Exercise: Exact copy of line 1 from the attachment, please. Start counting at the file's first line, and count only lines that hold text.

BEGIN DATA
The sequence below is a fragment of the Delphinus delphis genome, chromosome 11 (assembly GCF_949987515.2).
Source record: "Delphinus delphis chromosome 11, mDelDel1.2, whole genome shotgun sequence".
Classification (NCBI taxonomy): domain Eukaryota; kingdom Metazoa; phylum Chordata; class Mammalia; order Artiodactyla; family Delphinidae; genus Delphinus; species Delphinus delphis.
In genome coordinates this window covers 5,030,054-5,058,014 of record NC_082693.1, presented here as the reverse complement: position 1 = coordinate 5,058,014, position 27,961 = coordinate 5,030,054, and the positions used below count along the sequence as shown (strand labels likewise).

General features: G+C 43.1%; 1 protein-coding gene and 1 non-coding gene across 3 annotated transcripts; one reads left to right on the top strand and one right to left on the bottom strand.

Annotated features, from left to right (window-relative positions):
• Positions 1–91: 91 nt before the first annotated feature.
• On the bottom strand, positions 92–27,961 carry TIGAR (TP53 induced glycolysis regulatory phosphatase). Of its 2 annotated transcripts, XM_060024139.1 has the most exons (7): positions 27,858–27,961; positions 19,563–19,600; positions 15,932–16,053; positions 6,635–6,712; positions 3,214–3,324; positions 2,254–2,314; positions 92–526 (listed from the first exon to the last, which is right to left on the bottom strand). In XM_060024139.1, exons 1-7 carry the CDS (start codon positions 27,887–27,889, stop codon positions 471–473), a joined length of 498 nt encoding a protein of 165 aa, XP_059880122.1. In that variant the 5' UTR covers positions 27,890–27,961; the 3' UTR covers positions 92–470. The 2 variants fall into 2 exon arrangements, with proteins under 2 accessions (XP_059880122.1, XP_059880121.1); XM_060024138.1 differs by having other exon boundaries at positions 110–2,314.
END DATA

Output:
The sequence below is a fragment of the Delphinus delphis genome, chromosome 11 (assembly GCF_949987515.2).